– Facer, K. (2012). Taking the 21st century seriously: Young people, education and socio-technical futures. Oxford Review of Education, 38(1), 97–113.

– Forbrig, J. (Ed.). (2005). Revisiting youth political participation: Challenges for research and democratic practice in Europe. Strasbourg: Council of Europe.

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– Garrett, B. (2013). Explore everything: Place-hacking the city from tunnels to skyscrapers. London: Verso.

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– Milbourne, L. (2010). Youth and social justice in UK policy: Spaces for youth voice and participation or new hegemonic constructions? Forum21: European Journal on Child and Youth Research (6), 30–39.

– Neufeind, M., Jiranek, P. & Wehner, T. (2013). Beyond skills and structure: Justice dispositions as antecedents of young Citizens’ volunteering and political participation. Journal of Community & Applied Social Psychology, forthcoming. DOI: 10.1002/casp.2166.

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– Skinner, E. & Masuda, J. (2013). Right to a healthy city? Examining the relationship between urban space and health inequity by Aboriginal youth artist-activists in Winnipeg. Social Science & Medicine, 91, 210–218.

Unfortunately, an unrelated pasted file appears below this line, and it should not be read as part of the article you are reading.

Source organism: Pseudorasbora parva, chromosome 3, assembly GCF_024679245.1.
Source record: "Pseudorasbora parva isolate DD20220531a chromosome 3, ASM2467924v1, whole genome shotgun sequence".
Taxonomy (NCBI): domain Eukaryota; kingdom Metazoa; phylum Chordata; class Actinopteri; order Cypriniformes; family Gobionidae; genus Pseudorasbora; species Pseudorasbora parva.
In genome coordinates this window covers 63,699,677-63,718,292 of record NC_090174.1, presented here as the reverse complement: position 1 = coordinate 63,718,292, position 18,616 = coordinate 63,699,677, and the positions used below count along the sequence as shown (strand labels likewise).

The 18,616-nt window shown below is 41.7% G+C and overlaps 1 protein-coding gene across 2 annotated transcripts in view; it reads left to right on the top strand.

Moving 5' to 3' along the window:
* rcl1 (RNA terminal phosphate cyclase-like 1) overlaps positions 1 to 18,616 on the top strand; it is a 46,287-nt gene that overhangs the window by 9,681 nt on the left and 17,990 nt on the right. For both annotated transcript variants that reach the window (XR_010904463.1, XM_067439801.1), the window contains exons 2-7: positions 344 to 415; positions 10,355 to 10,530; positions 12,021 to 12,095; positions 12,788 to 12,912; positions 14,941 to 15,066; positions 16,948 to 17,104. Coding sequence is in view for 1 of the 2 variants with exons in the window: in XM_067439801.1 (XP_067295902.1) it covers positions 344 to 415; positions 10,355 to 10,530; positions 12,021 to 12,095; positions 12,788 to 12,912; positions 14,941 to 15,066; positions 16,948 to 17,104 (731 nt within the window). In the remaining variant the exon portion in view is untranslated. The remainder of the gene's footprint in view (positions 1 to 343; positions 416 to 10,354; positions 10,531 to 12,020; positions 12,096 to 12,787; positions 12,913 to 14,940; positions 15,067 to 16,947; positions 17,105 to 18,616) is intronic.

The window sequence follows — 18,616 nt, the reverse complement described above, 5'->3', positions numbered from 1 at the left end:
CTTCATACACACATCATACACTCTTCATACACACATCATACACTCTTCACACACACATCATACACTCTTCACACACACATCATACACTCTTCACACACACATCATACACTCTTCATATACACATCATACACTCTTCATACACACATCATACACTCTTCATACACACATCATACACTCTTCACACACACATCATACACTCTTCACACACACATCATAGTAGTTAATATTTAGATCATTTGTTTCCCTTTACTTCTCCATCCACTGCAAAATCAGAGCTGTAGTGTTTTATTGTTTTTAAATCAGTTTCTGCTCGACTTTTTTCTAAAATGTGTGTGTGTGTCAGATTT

– Trell, E.-M. & van Hoven, B. (2010). Making sense of place: Exploring creative and (inter)active research methods with young people. Fennia: International Journal of Geography, 188(2), 91–104.

– Valentine, G., Butler, R. & Skelton, T. (2001). The ethical and methodological complexities of doing research with ‘vulnerable’ young people. Ethics, Place & Environment, 4(2), 119–125.

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– Wood, B. (2014). Researching the everyday: Young people’s experiences and expressions of citizenship. International Journal of Qualitative Studies in Education, 27(2), 214–232.

– Zebracki, M. (2012). Public artopia: Art in public space in question. Amsterdam: Amsterdam University Press.